How To: Avoid Major Mistakes

Help Your Organization Avoid Falling into the Biggest Pitfalls of International Humanitarian Development Aid

The field of international humanitarian development aid is a difficult one to navigate. All too often, good intentions go south when organizations don’t focus on making sure their foundations are solid before leaping into action. However, there are steps every organization can take to ensure they’re on the right track. While this is by no means an all inclusive list, here are some of the most common stumbling blocks organizations face, and how to ensure your organization doesn’t stumble on them.

 Have a clearly defined vision.

It is better to be fantastic at one thing than to be mediocre at many. Focusing your organization’s goals and strategies on one vision might feel like you are ignoring other worthy causes as first, but it is impossible to fix every problem in the world at once. It is important for organizations to set out clear and precise missions, values, and guidelines from the start, in order to minimize potential confusion or conflicts when interacting with potential partners and donor bases. Having a strong and well-defined set of goals and parameters will not only help your organization strategize efficiently for the long run, promote yourselves effectively to potential donors, and simplify program planning processes, but it will also help to prevent miscommunications, contradictions in partner and/or donor goals, and internal organizational chaos. This also means that sometimes, it is okay to decline funding. While this may be difficult for small organizations, no group should put itself in a position of compromising values, overhauling planned projects, or acquiescing to unreasonable demands for donor satisfaction. There are a massive number of funds and willing partners out there – with the right research and strategy your organization can find the perfect fit for your work.

Don’t neglect volunteer guidelines.

Volunteers are wonderful. People who genuinely want to donate their time and skills to help others (whether those ‘others’ are humans, animals, the environment, or another worthy cause) are a welcome and necessary part of international development and humanitarian aid. However, all too often, organizations fail to create effective volunteer guidelines. This can lead to placing volunteers into positions where their skills are underutilized, allowing volunteers into an organization where they may not be the best fit, overburdening volunteers with paid staff responsibilities, and undercutting motivation throughout an organization. Simple structural guidelines should be a key component of every organization’s internal arrangements. Volunteers shouldn’t necessarily have to go through as rigorous a process as employed staff to join a team, but there should be a basic application process in place to assess skills, experience, and goals. Through the creation of transparent guidelines, clear procedures, and operational strategies, organizations can effectively coordinate staff and volunteers, setting well-defined roles, preserving staff motivation, and imbuing staff, volunteers, and donors with confidence in your organization and your work.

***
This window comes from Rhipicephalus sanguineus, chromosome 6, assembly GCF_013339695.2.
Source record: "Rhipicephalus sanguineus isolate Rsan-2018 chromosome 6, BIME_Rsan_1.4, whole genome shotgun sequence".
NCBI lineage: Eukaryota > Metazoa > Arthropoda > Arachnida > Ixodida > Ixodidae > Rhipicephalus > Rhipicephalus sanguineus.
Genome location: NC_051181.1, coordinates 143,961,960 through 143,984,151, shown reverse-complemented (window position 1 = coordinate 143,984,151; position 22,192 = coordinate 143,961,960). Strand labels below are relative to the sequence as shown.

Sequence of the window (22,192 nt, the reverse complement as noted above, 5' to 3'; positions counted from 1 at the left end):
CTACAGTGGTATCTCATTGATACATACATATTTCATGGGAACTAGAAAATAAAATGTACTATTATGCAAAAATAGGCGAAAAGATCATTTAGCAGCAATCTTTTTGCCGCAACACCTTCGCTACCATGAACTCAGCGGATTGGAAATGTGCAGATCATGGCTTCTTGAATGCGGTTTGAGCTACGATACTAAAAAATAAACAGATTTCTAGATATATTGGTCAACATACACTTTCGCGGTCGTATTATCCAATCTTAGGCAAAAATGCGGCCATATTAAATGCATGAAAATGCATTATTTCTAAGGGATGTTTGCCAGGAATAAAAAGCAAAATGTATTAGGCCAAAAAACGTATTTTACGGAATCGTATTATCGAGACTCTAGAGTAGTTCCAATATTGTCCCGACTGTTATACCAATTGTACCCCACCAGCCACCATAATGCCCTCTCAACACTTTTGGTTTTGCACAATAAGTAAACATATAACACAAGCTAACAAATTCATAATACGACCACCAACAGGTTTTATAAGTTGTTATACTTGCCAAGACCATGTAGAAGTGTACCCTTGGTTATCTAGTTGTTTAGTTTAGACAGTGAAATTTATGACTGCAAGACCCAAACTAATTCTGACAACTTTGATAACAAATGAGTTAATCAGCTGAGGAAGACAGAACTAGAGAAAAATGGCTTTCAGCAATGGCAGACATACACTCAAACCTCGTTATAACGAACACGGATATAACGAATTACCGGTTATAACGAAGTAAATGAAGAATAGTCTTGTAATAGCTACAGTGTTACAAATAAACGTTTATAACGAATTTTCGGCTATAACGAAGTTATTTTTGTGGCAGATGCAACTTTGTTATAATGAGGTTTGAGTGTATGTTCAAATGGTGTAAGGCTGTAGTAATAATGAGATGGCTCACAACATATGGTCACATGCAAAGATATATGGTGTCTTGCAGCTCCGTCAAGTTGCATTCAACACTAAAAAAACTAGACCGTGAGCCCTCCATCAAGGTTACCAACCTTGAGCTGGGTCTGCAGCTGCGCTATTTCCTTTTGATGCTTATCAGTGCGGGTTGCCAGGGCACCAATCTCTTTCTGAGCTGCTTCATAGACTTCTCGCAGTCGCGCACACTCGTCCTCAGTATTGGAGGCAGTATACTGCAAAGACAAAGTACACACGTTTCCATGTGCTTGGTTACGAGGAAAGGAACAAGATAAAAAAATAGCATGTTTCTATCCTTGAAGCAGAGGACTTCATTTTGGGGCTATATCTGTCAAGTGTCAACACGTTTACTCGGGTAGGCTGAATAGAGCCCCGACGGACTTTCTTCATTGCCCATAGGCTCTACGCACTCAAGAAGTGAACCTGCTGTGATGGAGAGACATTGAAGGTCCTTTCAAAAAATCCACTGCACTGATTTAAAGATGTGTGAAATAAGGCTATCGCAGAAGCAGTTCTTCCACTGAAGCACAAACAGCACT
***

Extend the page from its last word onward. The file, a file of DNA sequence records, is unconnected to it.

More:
Don’t hide overhead costs by overburdening staff in other departments.

Building on the need to clearly define the roles and responsibilities of staff and volunteers, organizations must also make sure those roles and responsibilities match the team members’ areas of expertise. All too often, the fear of showing more than 10% overhead costs on annual reports causes organizations to skimp on necessary materials and staff. Personally, I have worked with organizations so desperate to ensure all donations received went directly to projects and programs, that they refused to hire any staff at all, instead of relying on a small team of volunteers for everything. As one can probably guess, this was not a sustainable long term strategy. The volunteers felt overworked, underappreciated, and taken advantage of by the organization, which in turn saw a severe decline in fundraising success and network building as team motivation plummeted. By the time the organization realized that they needed to hire paid staff, it was too late to recover their collapsed donor and partner relationships.